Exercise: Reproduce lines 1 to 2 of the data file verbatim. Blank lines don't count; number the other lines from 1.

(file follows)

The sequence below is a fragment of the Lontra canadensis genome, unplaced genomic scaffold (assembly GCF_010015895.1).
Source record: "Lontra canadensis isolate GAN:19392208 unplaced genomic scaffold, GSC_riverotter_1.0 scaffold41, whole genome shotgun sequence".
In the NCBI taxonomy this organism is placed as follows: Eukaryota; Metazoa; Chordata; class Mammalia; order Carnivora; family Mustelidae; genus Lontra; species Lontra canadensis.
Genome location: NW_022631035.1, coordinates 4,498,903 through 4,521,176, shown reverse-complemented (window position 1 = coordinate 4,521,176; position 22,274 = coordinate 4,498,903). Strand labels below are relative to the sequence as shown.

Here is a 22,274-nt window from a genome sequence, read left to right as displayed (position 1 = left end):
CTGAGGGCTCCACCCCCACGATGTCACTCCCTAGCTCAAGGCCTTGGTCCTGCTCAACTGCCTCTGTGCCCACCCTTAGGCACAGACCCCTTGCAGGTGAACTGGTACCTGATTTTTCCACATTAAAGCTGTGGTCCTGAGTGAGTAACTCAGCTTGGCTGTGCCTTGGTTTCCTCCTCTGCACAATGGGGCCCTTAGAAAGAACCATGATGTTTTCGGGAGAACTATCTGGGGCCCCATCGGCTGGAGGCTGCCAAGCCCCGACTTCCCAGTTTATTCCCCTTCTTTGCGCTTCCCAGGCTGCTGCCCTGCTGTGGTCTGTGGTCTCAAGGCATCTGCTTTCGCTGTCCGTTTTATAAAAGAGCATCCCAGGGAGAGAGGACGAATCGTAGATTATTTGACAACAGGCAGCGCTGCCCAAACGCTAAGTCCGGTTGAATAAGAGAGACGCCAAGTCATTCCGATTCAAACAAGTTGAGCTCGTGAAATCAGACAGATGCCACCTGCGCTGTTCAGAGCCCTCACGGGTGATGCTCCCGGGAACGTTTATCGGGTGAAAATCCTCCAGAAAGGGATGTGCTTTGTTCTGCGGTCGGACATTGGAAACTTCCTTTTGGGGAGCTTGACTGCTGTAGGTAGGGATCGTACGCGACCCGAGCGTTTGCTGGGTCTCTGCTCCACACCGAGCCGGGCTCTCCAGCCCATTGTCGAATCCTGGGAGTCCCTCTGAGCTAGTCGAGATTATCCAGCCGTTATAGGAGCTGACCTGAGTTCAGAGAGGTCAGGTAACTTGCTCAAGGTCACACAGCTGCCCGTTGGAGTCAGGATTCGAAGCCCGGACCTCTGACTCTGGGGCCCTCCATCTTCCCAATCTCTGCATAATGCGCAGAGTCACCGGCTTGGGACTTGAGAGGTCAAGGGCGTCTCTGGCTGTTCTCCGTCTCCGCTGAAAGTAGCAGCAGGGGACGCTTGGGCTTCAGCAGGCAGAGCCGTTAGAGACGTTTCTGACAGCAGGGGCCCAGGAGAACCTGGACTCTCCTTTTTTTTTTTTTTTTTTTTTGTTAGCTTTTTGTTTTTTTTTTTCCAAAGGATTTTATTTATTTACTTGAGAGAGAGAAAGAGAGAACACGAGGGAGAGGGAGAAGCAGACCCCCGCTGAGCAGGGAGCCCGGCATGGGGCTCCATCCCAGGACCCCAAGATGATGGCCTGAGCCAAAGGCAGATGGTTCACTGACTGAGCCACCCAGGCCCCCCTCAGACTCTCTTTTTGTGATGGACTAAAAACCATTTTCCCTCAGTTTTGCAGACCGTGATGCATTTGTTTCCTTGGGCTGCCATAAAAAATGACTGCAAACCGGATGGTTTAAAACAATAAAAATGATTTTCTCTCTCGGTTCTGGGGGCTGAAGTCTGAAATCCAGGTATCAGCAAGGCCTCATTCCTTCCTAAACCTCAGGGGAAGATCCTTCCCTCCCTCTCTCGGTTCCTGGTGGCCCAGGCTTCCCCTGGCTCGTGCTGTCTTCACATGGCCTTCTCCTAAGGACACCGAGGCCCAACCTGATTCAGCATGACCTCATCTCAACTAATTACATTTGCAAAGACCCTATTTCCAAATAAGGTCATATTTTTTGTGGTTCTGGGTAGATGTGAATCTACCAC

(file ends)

The sequence below is a fragment of the Lontra canadensis genome, unplaced genomic scaffold (assembly GCF_010015895.1).
Source record: "Lontra canadensis isolate GAN:19392208 unplaced genomic scaffold, GSC_riverotter_1.0 scaffold41, whole genome shotgun sequence".